We often hear of writers setting out to pen the “great American novel” as an ode to an epoch of history to which they can speak at length.
By the same token, Emerson Hart assembled a sonic version of this in the form of his third full-length titled 32 Thousand Days. Hart’s upcoming album tells the great American story of his 90-year-old stepfather (Arthur) who is a New York City native, lied about his age to join the merchant marines at 16-years-old and fought bravely in World War II. Hart takes the listener on a journey by examining the myriad of Arthur’s experiences during his life as well as his own.
“He’s a big reason for my career in music,” says the Nashville-based singer and songwriter.
“When I was a teenager, he gave me a lot of freedom. At times when he should’ve been having a talk with me, he’d just give me twenty bucks and say, ‘Go buy some music’—and I would. He knew when to let me find myself. That persistence carried me through my career and so this album is inspired by his 90 years of living and what that might look like if I try to look through his lens.”
Emerson is no stranger to penning hits over his 25-year career creating works of art that resonate with fans and quickly become classics. He fronts the multi-platinum GRAMMY® Award-nominated alternative rock institution Tonic that has racked up six Top 10 singles including “If You Could Only See,” which was the #1 most-played rock song of 1998. Tonic has sold over 4 million records, received multiple Grammy nominations, and toured the world. In addition to Tonic, Emerson built a growing solo discography. 2007’s Cigarettes & Gasoline garnered tastemaker praise and yielded two Top 20 singles. In 2014, Beauty In Disrepair arrived as a fan and critical favorite lauded by USA Today, Huffington Post, Guitar World, and many more. Following a rigorous tour cycle, he buckled down at his Nashville studio and set about crafting 32 Thousand Days.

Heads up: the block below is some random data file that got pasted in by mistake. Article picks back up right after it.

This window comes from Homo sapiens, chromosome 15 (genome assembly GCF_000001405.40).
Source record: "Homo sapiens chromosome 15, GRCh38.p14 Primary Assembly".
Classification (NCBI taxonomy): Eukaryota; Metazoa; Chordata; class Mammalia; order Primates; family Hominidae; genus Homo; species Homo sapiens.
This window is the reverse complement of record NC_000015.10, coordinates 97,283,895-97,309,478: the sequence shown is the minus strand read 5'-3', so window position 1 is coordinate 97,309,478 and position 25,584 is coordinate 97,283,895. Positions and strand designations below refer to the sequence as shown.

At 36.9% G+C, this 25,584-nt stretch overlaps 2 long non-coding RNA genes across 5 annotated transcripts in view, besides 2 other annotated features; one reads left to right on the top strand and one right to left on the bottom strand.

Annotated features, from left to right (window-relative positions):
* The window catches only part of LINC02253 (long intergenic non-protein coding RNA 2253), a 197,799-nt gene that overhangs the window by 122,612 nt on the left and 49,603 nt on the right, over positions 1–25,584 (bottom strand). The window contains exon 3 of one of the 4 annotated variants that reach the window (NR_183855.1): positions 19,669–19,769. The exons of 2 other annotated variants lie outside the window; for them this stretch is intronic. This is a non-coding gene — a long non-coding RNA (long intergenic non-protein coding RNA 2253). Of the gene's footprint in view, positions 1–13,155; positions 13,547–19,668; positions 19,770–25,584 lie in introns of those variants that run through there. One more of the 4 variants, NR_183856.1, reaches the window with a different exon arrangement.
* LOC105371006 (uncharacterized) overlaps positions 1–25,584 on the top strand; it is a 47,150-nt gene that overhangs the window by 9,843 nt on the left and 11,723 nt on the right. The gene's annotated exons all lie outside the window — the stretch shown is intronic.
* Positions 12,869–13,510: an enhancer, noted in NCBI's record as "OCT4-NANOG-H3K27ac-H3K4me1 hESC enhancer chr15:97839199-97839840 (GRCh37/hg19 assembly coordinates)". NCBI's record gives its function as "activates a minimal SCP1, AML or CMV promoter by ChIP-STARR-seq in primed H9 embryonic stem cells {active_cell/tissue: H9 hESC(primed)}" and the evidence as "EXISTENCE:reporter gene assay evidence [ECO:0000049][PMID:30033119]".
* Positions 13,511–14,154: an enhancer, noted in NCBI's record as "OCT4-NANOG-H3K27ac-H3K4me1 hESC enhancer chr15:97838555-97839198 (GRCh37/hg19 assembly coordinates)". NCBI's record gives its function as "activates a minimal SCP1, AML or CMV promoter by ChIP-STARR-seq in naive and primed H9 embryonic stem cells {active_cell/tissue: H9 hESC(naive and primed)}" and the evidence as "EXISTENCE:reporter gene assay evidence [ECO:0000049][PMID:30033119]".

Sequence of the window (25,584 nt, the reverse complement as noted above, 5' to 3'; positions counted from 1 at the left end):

This time around, he embraced a minimalist organic approach when it came to instrumentation. The sonic simplicity drew focus towards the story itself allowing it to be more raw and stripped down to reflect the narrative of Arthur’s journey above the production. For the first time, he utilized pedal steel, enriching the musical backdrop with an artful and airy twang. However, the acoustic guitar provided what he refers to as “the main anchor for every song.” After eight months of writing, he tracked the entire album in just two weeks.
Emerson introduces 32 Thousand Days by way of the soulful first single “Lucky One.”
“It’s a testament to love,” he affirms. “Sometimes, when life is really at its lowest, it’s actually at its best. When you learn the hard lessons, that’s when you sacrifice and truly fall in love. I was thinking of my stepfather in his twenties and the girls he met after the second World War, finding love, and making it through everything ultimately.”
Elsewhere, the plaintive and poetic “32 Thousand Days” pairs a soft and steady beat with delicate strumming that offers up a direct tribute to his stepfather’s 32,000 days.
The track “I Get You” delicately provides reassurance to a significant other, reaffirming love’s eternal bond with the refrain over hushed strumming. Elsewhere, finger-picked acoustic guitar vibrates just beneath vivid and nostalgic verses about how “Nirvana was our Bible when we needed to be saved” during the cinematic and catchy “Kids.”
In the end, 32 Thousand Days exudes the timeless implications of any classic story. It’s meant to be shared and passed down from generation to generation.
“This album is really meant to be listened to as one piece. Maybe you’ll feel connected to at least one of the snapshots in a part of somebody’s life. I’m looking for that one thing. You have that connection and photograph in your mind. It’s something to relate to. It’s a vehicle to get us through our own ninety-year journey.”